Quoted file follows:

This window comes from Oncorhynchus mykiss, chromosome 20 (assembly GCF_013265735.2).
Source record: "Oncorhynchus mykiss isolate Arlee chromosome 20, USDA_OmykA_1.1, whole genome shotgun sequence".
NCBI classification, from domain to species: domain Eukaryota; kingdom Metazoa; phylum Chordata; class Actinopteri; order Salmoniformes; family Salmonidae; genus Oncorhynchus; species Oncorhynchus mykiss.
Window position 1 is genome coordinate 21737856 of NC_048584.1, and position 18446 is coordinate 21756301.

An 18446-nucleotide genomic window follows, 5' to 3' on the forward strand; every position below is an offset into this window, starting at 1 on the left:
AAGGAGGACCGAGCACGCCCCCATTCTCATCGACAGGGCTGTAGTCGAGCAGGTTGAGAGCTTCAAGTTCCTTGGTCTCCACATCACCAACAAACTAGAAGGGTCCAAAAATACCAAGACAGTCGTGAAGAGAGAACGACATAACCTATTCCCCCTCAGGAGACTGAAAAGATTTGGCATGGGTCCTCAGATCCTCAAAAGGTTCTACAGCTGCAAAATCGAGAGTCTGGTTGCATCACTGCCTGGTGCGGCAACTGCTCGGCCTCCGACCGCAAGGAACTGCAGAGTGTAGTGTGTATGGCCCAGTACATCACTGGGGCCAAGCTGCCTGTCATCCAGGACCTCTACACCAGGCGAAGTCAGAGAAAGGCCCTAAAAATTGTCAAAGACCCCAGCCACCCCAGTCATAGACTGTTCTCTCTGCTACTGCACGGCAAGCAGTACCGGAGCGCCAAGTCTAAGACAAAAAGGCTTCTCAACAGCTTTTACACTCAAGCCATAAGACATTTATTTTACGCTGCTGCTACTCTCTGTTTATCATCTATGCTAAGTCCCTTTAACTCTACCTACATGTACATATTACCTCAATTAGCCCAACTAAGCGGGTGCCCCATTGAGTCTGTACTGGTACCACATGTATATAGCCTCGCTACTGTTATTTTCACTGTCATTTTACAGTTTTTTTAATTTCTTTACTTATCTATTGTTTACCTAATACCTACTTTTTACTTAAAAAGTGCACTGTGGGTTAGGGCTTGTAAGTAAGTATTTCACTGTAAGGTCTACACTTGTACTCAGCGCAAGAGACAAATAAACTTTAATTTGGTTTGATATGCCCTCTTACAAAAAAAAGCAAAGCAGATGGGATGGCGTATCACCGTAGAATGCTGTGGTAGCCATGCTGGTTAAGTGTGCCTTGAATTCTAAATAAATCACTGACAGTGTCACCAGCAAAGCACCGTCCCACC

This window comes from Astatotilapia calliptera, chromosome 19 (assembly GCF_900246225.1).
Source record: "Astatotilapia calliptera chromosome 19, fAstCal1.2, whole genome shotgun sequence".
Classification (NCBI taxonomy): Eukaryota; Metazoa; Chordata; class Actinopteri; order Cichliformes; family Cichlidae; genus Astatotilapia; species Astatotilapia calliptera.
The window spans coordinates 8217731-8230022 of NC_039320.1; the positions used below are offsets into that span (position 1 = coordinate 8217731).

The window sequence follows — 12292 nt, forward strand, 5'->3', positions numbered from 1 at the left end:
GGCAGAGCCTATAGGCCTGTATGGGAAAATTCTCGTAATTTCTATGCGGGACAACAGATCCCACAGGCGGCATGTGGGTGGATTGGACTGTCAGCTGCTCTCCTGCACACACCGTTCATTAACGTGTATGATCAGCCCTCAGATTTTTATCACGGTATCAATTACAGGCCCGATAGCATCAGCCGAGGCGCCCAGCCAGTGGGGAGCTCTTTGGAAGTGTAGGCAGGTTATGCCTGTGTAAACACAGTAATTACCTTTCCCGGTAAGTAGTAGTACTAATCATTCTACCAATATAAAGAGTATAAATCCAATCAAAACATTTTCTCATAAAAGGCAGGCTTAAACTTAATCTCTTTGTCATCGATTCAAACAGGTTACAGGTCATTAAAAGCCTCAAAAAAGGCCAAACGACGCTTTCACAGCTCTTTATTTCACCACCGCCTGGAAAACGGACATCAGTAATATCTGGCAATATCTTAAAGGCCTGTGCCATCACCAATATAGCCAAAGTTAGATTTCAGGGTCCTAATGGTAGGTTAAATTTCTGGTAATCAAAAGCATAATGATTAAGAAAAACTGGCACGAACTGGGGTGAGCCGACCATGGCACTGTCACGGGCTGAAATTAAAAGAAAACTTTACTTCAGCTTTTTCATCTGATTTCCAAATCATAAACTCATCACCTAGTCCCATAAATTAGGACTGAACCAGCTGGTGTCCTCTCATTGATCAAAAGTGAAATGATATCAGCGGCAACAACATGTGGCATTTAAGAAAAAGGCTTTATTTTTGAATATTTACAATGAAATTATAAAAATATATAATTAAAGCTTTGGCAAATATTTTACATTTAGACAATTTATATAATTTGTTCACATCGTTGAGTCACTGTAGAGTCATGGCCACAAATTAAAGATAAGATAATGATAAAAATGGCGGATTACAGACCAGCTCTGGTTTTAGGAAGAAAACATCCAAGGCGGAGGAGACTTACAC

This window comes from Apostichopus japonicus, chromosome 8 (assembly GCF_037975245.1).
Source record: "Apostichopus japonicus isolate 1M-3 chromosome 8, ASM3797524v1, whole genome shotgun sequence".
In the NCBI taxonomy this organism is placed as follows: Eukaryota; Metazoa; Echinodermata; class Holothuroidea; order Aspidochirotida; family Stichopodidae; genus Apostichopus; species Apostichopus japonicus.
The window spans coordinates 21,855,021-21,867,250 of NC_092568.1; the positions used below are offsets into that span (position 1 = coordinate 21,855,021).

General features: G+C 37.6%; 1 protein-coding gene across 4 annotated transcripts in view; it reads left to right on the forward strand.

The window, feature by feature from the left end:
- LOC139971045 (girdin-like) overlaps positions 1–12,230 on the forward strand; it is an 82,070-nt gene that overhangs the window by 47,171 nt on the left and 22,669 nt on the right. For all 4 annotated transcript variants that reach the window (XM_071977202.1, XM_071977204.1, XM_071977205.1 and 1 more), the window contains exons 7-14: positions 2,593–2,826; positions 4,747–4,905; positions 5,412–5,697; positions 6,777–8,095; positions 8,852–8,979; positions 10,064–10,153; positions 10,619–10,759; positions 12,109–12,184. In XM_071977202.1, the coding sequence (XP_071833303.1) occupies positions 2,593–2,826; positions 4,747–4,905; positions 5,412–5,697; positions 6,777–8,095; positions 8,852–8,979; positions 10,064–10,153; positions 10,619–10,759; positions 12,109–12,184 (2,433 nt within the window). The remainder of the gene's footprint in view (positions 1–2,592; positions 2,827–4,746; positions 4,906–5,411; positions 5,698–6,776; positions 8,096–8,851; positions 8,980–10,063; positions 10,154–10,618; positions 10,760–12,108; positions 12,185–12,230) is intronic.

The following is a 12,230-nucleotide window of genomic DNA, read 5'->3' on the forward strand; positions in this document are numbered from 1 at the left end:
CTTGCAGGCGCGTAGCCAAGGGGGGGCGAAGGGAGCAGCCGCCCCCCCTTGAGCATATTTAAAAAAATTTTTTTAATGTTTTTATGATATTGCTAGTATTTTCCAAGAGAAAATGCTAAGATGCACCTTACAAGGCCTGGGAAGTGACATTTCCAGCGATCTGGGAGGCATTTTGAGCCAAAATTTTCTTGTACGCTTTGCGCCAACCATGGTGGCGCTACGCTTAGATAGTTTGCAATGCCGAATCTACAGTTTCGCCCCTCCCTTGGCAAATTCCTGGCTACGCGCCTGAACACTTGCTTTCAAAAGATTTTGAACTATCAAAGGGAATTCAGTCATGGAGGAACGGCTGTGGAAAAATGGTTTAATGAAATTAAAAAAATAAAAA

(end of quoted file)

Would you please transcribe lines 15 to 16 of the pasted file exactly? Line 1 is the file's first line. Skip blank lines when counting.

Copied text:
In the NCBI taxonomy this organism is placed as follows: Eukaryota; Metazoa; Echinodermata; class Holothuroidea; order Aspidochirotida; family Stichopodidae; genus Apostichopus; species Apostichopus japonicus.
The window spans coordinates 21,855,021-21,867,250 of NC_092568.1; the positions used below are offsets into that span (position 1 = coordinate 21,855,021).